https://www.precisebits.com/products/carbidebits/tapered_stub_125.asp under the Feeds / Speeds Tab
For a 0.0150” (0.38mm) dia - multiply your peak spindle RPM by 0.00381 (dry) or 0.00492 (with ME Lube ) with 20 IPM z-axis plunge rate
Mods suggest 4 mm/s feed, which is 9.5 ips. I’m guessing that this is a recommended starting speed?
The calculated feed rate for my 0.0150” (0.38mm) dia Tapered Stub End Mill is:
Multiply your peak spindle RPM by 0.00381 (dry) or 0.00492 (with ME Lube ) with 20 IPM z-axis plunge rate.
Dry: 12000 * 0.00381 = 46 IPM (19.5 mm/s) Lubed: 12000 * 0.00492 = 60 IPM
I will try dry machining first: 46 IPM (19.5 mm/s)
19.5/4 mm/s= 4.875 IPM
So a feed rate of 46 IPM (19.5 mm/s) is ~4.875 times the feed rate of 4mm/s I was using originally on mods. TIR checks and using the feed calculations to obtain the correct chip load for my 0.0150” (0.38mm) dia 3 flute Tapered Stub End Mill Part Number EM3E8-0150-15V really paid off. Circuit boards will be much faster to make on my x-carve 500x500 mill going forward. The x-carve costs around $1,900 with all the parts needed to get started. The PreciseBits EM3E8-0150-15V mill I used costs $16.15 It is very durable due to its 15deg taper geometry. I thin this new setup will be better for beginners and will prevent bit breakage. It is also faster than our previous process.
Machining at 46 IPM (19.5 mm/s)¶
Now time to pick out the parts needed to populate the board!
|3.3v zener diodes||2|
|2x3 pin header||1|
I used my plugable USB microscope to document stuffing soldering.
Adding a USB plug¶
I was having frequent communications issues with the as designed USB inerface. I decided to add an off the shelf surface mount USB A Connector. After this my boards no longer had any communication issues.
Functioning: Circuit Board¶
I programmed my first FabtinyISP board the Atmel ICE programmer.
I then used my new FabtinyISP to program my other three FabtinyISP boards I had milled and stuffed.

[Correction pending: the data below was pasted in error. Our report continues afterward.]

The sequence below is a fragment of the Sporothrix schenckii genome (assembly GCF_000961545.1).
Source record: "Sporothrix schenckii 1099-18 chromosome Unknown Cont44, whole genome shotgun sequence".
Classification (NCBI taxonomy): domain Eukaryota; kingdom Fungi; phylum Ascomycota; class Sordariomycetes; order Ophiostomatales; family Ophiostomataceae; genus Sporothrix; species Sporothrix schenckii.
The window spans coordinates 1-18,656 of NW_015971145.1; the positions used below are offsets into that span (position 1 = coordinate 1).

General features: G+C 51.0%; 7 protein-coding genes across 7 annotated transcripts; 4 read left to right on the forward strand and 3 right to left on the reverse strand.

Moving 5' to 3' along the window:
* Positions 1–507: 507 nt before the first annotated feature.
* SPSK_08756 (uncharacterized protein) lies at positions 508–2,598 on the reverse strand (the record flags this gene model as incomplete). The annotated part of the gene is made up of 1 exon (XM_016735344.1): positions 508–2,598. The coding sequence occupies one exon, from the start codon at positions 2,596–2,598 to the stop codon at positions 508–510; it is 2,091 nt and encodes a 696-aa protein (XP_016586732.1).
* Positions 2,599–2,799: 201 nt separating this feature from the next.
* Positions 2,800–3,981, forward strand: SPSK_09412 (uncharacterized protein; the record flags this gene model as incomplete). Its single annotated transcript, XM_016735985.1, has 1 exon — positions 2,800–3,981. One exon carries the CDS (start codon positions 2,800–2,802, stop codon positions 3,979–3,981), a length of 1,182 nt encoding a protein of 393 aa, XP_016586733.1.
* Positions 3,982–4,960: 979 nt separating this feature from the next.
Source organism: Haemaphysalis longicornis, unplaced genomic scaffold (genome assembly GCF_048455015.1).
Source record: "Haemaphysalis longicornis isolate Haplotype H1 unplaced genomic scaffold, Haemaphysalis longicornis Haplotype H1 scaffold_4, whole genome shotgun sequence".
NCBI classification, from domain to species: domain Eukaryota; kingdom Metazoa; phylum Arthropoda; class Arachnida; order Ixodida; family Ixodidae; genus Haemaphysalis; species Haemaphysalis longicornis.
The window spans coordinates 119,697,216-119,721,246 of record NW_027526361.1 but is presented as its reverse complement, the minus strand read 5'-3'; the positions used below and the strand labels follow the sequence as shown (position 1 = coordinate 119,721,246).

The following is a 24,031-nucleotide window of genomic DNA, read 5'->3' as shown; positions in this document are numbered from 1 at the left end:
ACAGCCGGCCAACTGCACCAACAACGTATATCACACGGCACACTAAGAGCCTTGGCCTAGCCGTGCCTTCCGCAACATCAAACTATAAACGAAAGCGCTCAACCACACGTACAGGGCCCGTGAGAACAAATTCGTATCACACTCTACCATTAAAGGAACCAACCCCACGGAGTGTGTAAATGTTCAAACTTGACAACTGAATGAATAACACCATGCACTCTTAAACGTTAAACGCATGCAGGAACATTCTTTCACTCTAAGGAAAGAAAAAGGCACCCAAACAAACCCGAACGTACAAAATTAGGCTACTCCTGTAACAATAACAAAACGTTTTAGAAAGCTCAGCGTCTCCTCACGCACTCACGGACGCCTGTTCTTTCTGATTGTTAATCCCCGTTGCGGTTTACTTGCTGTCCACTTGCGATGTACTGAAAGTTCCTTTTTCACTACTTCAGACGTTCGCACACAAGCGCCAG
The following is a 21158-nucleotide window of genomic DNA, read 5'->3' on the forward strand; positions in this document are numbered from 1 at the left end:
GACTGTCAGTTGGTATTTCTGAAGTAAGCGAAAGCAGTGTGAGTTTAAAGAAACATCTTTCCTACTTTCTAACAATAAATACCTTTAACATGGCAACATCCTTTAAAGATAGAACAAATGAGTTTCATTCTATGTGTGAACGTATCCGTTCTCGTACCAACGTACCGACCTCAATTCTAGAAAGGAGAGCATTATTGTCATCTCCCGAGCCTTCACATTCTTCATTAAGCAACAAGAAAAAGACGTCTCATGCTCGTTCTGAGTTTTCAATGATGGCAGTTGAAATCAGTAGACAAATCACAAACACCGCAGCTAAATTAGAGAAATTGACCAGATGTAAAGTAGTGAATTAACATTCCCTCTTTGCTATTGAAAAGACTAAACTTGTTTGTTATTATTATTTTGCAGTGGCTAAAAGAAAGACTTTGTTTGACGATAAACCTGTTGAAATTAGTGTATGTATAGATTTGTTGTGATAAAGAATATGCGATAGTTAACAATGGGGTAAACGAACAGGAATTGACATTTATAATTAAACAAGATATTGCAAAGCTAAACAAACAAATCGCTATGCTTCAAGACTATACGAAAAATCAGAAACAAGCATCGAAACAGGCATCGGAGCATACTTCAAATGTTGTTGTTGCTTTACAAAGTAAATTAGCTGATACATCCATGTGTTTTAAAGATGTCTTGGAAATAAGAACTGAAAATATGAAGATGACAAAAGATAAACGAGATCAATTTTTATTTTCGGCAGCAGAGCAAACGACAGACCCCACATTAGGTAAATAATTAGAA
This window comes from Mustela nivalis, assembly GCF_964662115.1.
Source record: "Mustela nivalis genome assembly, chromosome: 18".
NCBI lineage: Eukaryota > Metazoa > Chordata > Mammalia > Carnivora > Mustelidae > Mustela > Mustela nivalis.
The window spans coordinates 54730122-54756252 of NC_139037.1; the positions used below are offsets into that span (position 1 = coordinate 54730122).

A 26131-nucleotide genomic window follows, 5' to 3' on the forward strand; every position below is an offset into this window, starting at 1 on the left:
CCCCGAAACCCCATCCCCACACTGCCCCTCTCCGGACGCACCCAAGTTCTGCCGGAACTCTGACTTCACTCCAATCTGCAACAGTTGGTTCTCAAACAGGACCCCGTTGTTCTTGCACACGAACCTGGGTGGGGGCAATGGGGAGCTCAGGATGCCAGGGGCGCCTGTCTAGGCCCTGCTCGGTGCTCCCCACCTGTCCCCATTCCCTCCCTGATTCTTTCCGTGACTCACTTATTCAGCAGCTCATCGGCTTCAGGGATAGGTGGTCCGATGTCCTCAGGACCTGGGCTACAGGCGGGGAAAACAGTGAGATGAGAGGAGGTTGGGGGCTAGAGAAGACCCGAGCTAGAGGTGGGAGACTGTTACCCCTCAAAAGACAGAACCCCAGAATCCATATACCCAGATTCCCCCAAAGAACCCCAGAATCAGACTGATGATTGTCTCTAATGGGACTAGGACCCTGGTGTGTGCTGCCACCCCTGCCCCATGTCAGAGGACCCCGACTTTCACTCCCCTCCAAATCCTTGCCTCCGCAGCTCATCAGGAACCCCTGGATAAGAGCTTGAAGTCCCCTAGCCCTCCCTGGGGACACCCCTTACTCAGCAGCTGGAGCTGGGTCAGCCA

Three of my FabtinyISP boards worked, on did not, i put that board aside for trouble shooting later. On two of my boards I mixed up the 499Ω and 49Ω resistors. This prevented programming of the fuses, but seemed to not impact flashing. After removing and replacing the resistors I re-flashed all the boards and everything worked. I used the steps at FabTinyISP Site to program, set fuses and test my boards. The steps taken were:
- Use a USB 2.0 Mini Hub with Power Switch from Adafruit
- Linux Command: make flash
- Linux Command: make fuses
- Unplug both programmer and my board
- Plug in my board
- Linux Command: lsusb outputs Multiple Vendor USBTiny
- Plug in both programmer and my board
- Linux Command: make rstdisbl
- Remove solder bridge
Hero Shot: Working Board¶
Here is a photo of my working boards:
Here is the output of the lsusb command, you can see all three of my working FabTinyISP boards listed and highlighted in white:
Case for FabTinyISP¶
I designed and 3D printed case for my new FabTinyISP’s. I hot glued my boards into the case. Then I hot glued a header reinforcement frame around the isp header. I marked the frame with a black dot indicating pin one.
Onshape CAD for Case
Assessment self check¶
|Documented how you made the board||Yes|
|Problems fixed documented||Yes|